Omey races: horses compete in Connemara windy weather

Over 2,000 people attend the rugged annual race in the west of Ireland

Horses and jockeys pounding the sand at the Omey races in Connemara on Sunday. Photograph: Joe O’Shaughnessy

Horses and jockeys pounding the sand at the Omey races in Connemara on Sunday. Photograph: Joe O’Shaughnessy

 

White horses on the near-Atlantic, wild southeasterlies and Wellington boot weather might make any racecourse manager want to roll over in bed. Not Feicín Mulkerrin, who was up just after dawn on Sunday for the Omey races in Connemara.

Dozens of volunteers rose with him, and more than 2,000 spectators turned up later for the 14th annual festival on the strand between Claddaghduff and Omey island.

And if it didn’t quite feel like the feast of Lúghnasa, it didn’t seem to matter to those who had made the effort – with dozens of French, Italian and North American visitors and Ballynahinch Castle Hotel owner Denis O’Brien among them.

“I know what it’s like to be on the other side, trying to run something like this,” Galway Arts Centre director Páraic Breathnach said, cheerfully wearing shorts in defiance of the elements.

Out on the track, just before the first race, Enda Mulkerrin was on his father’s tractor, clearing away any rocks and stones that might emerge. His sister Sharon, and impending sister-in-law Marie Gallagher, were busy marking up details of the runners in the Omey grandstand – a “gig rig” or articulated trailer.

“Yes, it’s a bit of a family effort,” Feicín Mulkerrin acknowledged.

Race commentator Tom O’Callaghan had strapped his microphone to his anorak, prepared for all conditions. “I wouldn’t miss it – it’s the nursery for serious jockeys, events like this,” O’Callaghan said.

“Omey gives them great discipline in race-handling, pace-making, dealing with stewards, and it’s a beacon in terms of community involvement.

“Just look how jockey Jack Kennedy won on Clondaw Warrior for Willie Mullins in the Guinness Handicap at Ballybrit on Friday,” O’Callaghan continued.

“Kennedy came through this system, and of course next weekend will be the Cheltenham of horse and pony racing in my home town of Dingle, ” he added.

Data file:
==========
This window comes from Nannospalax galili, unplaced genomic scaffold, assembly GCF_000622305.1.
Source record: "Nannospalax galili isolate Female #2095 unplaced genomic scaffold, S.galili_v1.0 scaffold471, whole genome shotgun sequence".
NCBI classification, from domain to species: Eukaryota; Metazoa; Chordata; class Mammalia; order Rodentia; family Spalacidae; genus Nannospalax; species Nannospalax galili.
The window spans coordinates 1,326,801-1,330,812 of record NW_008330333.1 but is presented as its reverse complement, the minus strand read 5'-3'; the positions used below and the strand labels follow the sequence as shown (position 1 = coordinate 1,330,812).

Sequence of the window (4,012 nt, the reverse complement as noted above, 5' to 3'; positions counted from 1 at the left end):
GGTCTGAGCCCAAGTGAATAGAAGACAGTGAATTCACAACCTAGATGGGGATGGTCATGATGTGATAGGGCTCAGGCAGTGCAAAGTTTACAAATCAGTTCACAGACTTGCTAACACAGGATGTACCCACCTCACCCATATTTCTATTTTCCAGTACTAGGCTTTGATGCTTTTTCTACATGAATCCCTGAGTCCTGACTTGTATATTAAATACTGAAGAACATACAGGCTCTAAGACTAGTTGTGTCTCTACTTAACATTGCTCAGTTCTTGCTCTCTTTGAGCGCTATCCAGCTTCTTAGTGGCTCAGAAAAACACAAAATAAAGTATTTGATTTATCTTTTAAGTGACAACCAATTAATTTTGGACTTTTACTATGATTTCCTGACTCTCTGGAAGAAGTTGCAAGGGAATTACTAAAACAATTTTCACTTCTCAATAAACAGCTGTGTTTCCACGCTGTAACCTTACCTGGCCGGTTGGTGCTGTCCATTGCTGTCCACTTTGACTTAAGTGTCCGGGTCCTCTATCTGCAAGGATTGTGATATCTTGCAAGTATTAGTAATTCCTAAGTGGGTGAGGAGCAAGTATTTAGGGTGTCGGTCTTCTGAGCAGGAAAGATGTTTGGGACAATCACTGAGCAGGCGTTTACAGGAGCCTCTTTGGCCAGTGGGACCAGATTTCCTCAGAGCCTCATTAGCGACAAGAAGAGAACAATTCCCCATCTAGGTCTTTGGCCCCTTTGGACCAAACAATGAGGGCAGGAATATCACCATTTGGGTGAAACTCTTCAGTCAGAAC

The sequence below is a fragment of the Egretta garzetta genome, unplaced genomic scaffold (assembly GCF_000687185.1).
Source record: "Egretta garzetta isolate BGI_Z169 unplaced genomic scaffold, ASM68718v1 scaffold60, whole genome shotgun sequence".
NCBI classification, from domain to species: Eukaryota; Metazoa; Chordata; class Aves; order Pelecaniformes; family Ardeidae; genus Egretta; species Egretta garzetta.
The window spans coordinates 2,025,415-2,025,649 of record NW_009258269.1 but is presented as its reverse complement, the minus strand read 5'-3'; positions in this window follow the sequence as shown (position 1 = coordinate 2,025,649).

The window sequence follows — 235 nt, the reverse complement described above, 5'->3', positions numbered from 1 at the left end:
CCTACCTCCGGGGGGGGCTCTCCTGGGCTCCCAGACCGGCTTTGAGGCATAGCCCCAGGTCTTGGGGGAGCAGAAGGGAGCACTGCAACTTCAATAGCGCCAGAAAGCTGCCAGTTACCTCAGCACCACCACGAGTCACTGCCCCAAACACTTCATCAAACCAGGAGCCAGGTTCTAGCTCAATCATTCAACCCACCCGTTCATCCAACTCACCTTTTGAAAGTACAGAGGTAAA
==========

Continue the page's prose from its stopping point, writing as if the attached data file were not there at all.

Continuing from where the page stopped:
“You have to commit when you come to Omey,” Clare bookmaker Hugh O’Neill said. From Granahan near Newmarket-on-Fergus, he is a third generation practitioner and one of eight bookies setting up stalls.

“It’s not like you can go into your betting shop or turn on your telly, and there’s no internet for this,” he said. “That’s what makes it better than a lot of the proper racing, and the amount of champions who start here is phenomenal, just phenomenal.”

Over at the amusements, it was too wild for bouncy castles. Several ice-cream van owners scanned the skyline for a ray of sunshine, knowing full well it was a hot-dog day.

Miriam Crehan, secretary of the Midlands Horse and Pony Racing Association, was delighted with the turnout, as she confirmed that Co Galway jockey Sinéad Lohan had won the €1,500 Omey Plate on Dancing in the Dark.

It was a Crehan day in more ways than one. Ms Crehan’s 17-year-old son Mark had a ride in every race and had two wins, while two of her horses came second and third.

The final race of the day was one on which no bets were taken. Feicín Mulkerrin periodically checked his watch. There would be many runners in the “Omey Skedaddle” for Claddaghduff, as a high tide would burst through the sound at 5pm. There was no need for a stewards’ inquiry as cars, trucks and horse boxes made it across the strand, to the apocryphal whisper on the wind of “Winner alright.”